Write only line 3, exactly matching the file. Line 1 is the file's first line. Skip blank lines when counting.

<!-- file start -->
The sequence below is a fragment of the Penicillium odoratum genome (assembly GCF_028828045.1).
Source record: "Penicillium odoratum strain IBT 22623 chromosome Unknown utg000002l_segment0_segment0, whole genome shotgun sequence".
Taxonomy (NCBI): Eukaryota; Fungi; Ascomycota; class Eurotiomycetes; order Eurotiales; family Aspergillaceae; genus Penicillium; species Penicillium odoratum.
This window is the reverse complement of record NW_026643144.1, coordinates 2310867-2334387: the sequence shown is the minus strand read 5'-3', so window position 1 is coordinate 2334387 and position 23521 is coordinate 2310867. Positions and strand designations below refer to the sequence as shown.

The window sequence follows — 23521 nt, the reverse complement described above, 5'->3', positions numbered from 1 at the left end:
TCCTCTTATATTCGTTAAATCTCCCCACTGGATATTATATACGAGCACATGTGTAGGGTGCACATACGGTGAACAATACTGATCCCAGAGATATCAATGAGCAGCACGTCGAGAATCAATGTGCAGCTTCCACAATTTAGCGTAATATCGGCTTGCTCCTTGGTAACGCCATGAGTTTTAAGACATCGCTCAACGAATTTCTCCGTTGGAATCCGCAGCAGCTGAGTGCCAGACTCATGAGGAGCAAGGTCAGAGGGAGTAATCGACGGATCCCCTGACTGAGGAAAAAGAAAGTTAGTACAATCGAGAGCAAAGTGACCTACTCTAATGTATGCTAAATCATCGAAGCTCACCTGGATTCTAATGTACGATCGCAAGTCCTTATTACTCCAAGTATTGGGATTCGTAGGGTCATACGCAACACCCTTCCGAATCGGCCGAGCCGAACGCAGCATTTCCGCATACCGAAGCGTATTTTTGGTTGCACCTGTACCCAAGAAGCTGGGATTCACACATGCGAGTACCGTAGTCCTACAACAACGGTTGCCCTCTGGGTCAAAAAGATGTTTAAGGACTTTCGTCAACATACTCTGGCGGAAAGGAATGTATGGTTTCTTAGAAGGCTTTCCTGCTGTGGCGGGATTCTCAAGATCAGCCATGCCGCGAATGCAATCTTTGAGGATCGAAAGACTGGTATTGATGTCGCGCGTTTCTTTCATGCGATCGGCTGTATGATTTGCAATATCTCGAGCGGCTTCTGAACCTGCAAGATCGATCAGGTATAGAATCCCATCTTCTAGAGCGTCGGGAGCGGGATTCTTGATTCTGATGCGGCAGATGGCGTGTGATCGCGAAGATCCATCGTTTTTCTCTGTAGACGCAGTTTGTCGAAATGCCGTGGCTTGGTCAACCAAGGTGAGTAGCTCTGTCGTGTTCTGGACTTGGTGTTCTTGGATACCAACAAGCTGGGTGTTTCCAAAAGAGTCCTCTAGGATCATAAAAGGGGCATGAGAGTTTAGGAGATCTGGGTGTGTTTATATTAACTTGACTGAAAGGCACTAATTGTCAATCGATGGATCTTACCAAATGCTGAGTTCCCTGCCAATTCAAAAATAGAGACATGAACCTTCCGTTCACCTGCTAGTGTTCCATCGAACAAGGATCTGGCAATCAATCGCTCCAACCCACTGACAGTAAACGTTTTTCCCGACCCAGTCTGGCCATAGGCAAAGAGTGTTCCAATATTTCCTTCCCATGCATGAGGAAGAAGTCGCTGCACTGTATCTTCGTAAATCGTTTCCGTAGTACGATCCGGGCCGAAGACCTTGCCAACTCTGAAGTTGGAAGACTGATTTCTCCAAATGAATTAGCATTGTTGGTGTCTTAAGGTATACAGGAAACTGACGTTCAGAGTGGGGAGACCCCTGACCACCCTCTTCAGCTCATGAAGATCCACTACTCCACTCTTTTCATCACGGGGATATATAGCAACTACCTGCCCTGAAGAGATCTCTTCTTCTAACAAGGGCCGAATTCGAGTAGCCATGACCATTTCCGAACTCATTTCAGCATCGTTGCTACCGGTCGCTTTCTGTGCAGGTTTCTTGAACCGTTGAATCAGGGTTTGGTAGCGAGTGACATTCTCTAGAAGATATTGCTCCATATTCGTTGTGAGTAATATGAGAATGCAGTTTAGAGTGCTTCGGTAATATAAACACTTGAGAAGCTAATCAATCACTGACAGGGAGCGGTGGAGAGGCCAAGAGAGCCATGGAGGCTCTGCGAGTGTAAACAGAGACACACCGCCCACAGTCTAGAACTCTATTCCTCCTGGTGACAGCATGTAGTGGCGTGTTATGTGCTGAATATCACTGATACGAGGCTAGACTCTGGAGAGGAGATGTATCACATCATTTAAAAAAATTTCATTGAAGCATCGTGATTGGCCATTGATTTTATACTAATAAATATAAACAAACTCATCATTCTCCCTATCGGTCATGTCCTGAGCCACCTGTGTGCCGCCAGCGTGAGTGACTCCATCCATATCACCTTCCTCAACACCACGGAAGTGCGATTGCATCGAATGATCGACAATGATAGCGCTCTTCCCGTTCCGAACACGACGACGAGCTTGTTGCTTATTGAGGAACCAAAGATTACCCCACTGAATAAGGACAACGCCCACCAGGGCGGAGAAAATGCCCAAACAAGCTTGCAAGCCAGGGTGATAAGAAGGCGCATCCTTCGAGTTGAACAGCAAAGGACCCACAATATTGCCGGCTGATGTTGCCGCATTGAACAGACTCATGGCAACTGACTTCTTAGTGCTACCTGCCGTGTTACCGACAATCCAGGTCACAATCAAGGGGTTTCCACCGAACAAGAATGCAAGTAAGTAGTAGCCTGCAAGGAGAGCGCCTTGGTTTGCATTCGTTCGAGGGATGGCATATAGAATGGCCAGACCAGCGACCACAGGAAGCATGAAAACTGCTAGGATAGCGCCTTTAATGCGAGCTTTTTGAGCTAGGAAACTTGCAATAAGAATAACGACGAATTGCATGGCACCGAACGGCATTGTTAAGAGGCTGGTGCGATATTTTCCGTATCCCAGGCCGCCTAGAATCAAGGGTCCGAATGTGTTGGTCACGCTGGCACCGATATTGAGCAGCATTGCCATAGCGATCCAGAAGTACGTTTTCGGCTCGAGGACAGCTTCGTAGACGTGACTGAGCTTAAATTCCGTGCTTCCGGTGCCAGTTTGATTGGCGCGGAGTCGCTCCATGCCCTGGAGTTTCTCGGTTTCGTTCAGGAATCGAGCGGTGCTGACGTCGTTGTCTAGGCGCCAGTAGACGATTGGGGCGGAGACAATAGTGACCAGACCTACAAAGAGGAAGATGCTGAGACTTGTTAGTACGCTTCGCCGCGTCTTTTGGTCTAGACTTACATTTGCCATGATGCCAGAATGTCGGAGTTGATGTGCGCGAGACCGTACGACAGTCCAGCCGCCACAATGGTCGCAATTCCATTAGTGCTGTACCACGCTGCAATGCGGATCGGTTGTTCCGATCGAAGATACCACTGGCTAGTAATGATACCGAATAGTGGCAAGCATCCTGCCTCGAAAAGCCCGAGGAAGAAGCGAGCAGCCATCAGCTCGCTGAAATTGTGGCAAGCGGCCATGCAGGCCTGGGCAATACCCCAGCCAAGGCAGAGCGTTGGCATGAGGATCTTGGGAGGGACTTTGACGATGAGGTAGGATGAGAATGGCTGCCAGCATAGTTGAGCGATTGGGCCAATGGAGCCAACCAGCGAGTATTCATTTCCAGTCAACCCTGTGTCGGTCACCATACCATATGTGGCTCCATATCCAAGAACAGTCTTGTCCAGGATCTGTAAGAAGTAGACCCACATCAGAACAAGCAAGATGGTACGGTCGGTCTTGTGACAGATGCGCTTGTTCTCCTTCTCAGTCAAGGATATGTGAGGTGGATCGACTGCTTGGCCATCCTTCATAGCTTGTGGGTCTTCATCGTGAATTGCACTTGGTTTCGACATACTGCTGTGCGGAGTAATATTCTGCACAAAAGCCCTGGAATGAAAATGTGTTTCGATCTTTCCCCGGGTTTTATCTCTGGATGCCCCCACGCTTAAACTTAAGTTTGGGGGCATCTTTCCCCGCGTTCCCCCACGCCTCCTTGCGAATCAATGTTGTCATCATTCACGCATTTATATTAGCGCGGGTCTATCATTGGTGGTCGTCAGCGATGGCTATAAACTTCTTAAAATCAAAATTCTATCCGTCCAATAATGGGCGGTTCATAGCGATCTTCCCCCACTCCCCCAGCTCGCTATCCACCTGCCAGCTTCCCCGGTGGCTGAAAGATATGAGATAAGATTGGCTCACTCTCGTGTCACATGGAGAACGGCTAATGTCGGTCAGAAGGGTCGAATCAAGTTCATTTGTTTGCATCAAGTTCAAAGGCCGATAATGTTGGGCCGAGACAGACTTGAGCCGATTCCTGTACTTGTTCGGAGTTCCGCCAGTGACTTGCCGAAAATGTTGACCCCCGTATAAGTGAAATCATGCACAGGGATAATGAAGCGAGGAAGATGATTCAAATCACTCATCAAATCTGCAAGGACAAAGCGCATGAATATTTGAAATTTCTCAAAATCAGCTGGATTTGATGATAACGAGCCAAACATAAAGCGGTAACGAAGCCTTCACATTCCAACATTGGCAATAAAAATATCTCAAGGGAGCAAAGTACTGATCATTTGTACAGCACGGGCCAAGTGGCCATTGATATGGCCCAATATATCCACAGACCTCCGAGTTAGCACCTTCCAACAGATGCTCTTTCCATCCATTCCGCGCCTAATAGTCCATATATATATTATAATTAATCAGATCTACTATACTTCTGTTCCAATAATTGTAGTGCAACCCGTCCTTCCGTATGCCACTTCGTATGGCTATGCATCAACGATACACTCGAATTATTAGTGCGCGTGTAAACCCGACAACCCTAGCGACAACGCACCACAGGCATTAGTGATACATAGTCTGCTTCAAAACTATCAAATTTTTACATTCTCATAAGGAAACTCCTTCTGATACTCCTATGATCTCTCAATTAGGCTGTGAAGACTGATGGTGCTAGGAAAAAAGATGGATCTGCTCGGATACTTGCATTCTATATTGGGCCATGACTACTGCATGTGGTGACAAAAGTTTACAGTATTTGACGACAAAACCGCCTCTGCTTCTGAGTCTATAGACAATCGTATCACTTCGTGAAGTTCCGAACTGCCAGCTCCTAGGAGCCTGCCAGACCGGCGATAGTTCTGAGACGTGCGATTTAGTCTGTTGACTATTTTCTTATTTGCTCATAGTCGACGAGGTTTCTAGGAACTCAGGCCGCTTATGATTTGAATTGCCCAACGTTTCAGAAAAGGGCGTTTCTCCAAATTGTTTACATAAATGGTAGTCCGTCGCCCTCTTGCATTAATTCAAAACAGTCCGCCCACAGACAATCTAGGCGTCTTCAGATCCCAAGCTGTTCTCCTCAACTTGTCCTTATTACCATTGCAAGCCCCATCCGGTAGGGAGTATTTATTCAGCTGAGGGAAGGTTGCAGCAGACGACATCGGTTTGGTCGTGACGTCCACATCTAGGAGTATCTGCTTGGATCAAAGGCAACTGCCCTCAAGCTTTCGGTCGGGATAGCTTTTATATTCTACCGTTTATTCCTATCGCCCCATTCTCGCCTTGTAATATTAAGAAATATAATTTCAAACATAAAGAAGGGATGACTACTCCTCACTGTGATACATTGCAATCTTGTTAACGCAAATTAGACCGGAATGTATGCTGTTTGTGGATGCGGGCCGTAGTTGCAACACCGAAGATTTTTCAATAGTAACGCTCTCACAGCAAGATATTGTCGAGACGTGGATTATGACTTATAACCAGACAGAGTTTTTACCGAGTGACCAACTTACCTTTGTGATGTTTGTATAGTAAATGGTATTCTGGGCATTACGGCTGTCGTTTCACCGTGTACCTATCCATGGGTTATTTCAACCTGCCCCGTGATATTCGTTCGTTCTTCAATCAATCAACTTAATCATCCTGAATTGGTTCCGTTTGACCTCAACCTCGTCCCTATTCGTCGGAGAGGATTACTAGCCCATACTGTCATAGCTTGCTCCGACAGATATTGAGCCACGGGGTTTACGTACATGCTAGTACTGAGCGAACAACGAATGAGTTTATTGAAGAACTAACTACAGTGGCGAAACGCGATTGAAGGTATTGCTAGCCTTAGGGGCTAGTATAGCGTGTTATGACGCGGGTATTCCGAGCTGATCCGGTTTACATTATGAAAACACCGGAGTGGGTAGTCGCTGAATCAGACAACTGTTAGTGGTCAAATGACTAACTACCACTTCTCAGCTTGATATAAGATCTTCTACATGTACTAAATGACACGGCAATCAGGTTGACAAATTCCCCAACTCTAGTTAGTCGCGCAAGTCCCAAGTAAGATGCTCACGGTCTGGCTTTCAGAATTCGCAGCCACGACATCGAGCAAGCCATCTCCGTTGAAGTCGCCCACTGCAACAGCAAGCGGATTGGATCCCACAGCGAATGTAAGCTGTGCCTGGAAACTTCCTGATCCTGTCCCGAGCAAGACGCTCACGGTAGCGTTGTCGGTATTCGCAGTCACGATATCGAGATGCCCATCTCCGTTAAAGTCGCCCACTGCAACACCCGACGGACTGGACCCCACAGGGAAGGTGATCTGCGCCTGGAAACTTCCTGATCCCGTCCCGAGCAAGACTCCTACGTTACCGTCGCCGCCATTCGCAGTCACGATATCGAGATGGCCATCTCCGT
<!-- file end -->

Taxonomy (NCBI): Eukaryota; Fungi; Ascomycota; class Eurotiomycetes; order Eurotiales; family Aspergillaceae; genus Penicillium; species Penicillium odoratum.